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Tamandua on Exhibit at the Smithsonian's National Zoo

  • anteater on a branch

Meet Cayenne, a southern tamandua now on exhibit at the Smithsonian's National Zoo. Keepers describe the 1-year-old female as active and curious. She arrived at the National Zoo from the Denver Zoo on a breeding recommendation from the Association of Zoos and Aquariums' Southern Tamandua Species Survival Plan. In a few weeks, she will be joined by an 8-year-old male from Discovery Cove. Zoo visitors can see Cayenne inside the Small Mammal House.

Southern tamanduas are an arboreal species of anteater native to Guyana, Trinidad and Tobago, Suriname, French Guiana, Brazil, and Paraguay. This species also inhabits parts of Uruguay, Argentina, Bolivia, Peru, Ecuador, Colombia, and Venezuela. Their habitats include forests, savannas, tropical rainforests, and mangroves. They have short, dense fur that ranges in color from tan with black markings on their shoulders and back to uniformly blonde, brown, or black. Tamanduas measure 21 to 31.5 inches in body length with a 15 to 23 inch prehensile tail that lacks fur on the underside, which allows them to better grip when climbing. They also have large, sharp claws on each of their feet (mainly for food excavation and defense) so they walk on the outside of their feet to avoid puncturing themselves with their claws.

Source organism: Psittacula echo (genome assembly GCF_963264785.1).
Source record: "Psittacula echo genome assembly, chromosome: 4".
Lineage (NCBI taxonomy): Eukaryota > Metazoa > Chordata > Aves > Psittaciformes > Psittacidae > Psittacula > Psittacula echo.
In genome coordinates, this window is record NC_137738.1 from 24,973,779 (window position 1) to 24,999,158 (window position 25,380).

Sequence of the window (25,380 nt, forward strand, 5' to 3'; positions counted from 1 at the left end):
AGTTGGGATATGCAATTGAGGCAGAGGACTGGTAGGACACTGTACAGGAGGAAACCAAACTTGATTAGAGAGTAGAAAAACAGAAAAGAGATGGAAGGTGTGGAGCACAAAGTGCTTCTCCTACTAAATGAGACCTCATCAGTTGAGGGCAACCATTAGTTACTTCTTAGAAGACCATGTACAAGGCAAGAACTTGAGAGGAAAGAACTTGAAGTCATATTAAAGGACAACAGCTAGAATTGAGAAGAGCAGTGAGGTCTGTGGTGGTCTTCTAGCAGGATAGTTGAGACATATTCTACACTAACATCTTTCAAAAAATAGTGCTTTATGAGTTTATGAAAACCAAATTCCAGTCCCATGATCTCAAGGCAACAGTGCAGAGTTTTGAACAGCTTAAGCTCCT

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Caption: The Zoo's 1-year-old female tamandua named Cayenne.

Photos: Clyde Nishimura, Smithsonian's National Zoo

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